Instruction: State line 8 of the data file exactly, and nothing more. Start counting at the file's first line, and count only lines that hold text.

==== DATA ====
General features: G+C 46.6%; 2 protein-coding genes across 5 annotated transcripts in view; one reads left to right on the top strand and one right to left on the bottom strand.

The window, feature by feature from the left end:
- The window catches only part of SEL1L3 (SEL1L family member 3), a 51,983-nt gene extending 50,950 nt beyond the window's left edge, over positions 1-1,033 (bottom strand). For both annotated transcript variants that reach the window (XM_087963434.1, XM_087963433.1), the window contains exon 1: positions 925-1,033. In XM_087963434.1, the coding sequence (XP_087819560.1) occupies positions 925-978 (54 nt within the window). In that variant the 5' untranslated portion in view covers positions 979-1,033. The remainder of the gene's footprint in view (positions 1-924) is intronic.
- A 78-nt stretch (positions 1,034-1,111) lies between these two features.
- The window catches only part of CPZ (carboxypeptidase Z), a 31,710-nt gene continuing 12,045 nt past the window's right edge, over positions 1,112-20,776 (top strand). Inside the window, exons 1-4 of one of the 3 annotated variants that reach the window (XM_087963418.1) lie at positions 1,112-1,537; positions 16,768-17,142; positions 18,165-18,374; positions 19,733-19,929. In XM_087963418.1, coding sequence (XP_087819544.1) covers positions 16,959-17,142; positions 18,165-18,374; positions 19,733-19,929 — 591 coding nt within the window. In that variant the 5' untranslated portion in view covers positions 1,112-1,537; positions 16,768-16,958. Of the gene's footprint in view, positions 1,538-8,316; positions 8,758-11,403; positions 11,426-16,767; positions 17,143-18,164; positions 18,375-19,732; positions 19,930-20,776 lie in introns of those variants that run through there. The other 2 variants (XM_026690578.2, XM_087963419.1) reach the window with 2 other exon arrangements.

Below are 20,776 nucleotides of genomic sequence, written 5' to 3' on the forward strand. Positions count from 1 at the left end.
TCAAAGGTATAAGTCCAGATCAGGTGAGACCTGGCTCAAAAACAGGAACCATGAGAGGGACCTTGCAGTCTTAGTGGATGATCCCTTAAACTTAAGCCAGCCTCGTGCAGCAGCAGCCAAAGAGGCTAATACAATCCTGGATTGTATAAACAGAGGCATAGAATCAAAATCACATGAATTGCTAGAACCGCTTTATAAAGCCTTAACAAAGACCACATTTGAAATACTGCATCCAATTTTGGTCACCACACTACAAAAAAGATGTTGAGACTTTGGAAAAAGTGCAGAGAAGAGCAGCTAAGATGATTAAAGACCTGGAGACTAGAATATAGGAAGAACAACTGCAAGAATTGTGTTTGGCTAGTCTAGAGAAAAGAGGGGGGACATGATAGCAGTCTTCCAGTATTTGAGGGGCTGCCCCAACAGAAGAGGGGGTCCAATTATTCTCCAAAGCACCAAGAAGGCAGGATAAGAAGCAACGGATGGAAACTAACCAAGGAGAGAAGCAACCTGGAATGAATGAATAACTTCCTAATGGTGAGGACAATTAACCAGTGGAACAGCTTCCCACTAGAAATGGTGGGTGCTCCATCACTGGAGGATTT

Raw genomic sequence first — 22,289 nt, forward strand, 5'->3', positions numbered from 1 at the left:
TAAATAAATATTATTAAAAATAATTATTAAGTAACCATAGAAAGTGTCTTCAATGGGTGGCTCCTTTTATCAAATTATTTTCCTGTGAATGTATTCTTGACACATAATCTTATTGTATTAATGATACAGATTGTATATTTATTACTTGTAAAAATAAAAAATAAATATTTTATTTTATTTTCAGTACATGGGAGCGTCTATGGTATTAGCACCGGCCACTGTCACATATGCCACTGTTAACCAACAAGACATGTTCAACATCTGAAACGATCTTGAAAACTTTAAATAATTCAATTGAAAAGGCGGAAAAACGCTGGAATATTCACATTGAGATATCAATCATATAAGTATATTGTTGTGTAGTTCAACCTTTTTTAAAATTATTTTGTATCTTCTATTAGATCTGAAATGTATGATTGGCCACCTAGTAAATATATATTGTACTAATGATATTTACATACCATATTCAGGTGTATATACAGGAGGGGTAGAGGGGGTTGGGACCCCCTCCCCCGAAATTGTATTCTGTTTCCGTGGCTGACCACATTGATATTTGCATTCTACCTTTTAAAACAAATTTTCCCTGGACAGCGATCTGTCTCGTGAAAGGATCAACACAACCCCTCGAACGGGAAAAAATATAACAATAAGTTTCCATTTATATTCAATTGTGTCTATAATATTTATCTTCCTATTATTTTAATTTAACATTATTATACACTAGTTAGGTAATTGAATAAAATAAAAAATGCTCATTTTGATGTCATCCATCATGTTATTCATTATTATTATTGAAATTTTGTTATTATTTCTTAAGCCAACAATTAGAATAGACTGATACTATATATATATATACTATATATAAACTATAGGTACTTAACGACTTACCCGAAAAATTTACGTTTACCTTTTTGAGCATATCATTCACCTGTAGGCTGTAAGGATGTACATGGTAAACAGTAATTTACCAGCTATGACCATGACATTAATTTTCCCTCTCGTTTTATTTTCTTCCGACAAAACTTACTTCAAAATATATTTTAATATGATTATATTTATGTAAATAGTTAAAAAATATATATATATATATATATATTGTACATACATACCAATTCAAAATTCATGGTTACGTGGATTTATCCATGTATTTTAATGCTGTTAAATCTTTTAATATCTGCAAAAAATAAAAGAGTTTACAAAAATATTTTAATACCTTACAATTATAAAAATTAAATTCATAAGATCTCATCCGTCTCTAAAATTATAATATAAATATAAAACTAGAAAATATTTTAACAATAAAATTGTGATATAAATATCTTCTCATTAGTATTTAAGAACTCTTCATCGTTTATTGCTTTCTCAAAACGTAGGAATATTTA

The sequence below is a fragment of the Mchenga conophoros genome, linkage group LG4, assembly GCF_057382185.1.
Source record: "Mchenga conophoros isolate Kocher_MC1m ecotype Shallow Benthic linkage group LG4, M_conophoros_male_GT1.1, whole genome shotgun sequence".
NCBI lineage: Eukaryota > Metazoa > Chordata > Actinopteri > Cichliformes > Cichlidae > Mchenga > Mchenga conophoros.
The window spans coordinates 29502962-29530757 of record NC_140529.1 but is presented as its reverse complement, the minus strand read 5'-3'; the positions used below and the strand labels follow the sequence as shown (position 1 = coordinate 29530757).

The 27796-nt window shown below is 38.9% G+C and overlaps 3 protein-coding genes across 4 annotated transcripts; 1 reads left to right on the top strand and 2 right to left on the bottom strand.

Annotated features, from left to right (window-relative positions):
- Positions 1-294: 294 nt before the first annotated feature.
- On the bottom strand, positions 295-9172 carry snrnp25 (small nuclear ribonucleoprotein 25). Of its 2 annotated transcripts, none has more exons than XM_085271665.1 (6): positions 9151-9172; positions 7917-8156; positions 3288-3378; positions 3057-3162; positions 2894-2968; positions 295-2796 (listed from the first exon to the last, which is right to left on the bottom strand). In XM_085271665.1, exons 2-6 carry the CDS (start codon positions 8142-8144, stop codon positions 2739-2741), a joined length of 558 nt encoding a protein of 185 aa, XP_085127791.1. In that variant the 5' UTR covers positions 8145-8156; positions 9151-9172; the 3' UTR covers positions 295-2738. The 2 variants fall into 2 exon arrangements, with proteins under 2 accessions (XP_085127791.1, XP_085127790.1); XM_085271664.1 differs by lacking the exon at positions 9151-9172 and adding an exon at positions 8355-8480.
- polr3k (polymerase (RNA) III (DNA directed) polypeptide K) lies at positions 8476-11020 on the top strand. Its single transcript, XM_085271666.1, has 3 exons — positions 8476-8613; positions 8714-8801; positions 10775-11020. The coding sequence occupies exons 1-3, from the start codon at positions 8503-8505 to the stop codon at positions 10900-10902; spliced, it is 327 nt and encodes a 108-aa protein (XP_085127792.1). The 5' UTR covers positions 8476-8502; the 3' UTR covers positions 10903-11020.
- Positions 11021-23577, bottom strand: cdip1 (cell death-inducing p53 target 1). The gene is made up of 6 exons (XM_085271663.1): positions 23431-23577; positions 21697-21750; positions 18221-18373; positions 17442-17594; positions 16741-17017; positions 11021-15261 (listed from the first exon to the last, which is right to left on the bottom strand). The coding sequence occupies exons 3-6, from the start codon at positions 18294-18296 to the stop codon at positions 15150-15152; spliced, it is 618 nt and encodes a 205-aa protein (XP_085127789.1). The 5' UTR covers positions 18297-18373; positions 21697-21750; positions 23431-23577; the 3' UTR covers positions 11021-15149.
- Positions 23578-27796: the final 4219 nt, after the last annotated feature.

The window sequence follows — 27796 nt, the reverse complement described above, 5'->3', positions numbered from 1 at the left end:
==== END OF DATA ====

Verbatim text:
Raw genomic sequence first — 22,289 nt, forward strand, 5'->3', positions numbered from 1 at the left: